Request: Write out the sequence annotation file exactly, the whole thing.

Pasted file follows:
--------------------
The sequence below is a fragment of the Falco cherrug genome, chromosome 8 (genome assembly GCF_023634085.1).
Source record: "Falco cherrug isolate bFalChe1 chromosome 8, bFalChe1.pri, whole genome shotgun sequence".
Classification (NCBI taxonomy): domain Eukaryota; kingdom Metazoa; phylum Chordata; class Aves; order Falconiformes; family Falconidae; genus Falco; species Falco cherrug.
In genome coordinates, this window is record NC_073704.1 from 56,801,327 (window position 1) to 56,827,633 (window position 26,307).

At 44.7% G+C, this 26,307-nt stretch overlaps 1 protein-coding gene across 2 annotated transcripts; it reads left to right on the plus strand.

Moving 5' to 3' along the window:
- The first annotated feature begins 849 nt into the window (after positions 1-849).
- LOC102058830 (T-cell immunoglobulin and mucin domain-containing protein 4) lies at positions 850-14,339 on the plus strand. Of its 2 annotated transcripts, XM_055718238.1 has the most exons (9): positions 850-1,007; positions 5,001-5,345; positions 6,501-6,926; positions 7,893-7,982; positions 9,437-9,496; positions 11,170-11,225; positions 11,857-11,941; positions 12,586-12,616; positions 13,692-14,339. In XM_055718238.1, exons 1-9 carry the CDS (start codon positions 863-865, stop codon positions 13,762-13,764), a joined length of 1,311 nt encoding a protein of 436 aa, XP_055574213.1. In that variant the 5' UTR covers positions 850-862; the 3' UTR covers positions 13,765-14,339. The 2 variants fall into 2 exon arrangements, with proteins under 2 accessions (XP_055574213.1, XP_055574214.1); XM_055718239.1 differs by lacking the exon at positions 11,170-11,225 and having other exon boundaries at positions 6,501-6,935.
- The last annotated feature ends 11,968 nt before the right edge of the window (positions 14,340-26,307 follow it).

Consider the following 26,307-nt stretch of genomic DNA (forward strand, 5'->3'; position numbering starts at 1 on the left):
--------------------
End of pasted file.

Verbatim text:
The sequence below is a fragment of the Falco cherrug genome, chromosome 8 (genome assembly GCF_023634085.1).
Source record: "Falco cherrug isolate bFalChe1 chromosome 8, bFalChe1.pri, whole genome shotgun sequence".
Classification (NCBI taxonomy): domain Eukaryota; kingdom Metazoa; phylum Chordata; class Aves; order Falconiformes; family Falconidae; genus Falco; species Falco cherrug.
In genome coordinates, this window is record NC_073704.1 from 56,801,327 (window position 1) to 56,827,633 (window position 26,307).

At 44.7% G+C, this 26,307-nt stretch overlaps 1 protein-coding gene across 2 annotated transcripts; it reads left to right on the plus strand.

Moving 5' to 3' along the window:
- The first annotated feature begins 849 nt into the window (after positions 1-849).
- LOC102058830 (T-cell immunoglobulin and mucin domain-containing protein 4) lies at positions 850-14,339 on the plus strand. Of its 2 annotated transcripts, XM_055718238.1 has the most exons (9): positions 850-1,007; positions 5,001-5,345; positions 6,501-6,926; positions 7,893-7,982; positions 9,437-9,496; positions 11,170-11,225; positions 11,857-11,941; positions 12,586-12,616; positions 13,692-14,339. In XM_055718238.1, exons 1-9 carry the CDS (start codon positions 863-865, stop codon positions 13,762-13,764), a joined length of 1,311 nt encoding a protein of 436 aa, XP_055574213.1. In that variant the 5' UTR covers positions 850-862; the 3' UTR covers positions 13,765-14,339. The 2 variants fall into 2 exon arrangements, with proteins under 2 accessions (XP_055574213.1, XP_055574214.1); XM_055718239.1 differs by lacking the exon at positions 11,170-11,225 and having other exon boundaries at positions 6,501-6,935.
- The last annotated feature ends 11,968 nt before the right edge of the window (positions 14,340-26,307 follow it).

Consider the following 26,307-nt stretch of genomic DNA (forward strand, 5'->3'; position numbering starts at 1 on the left):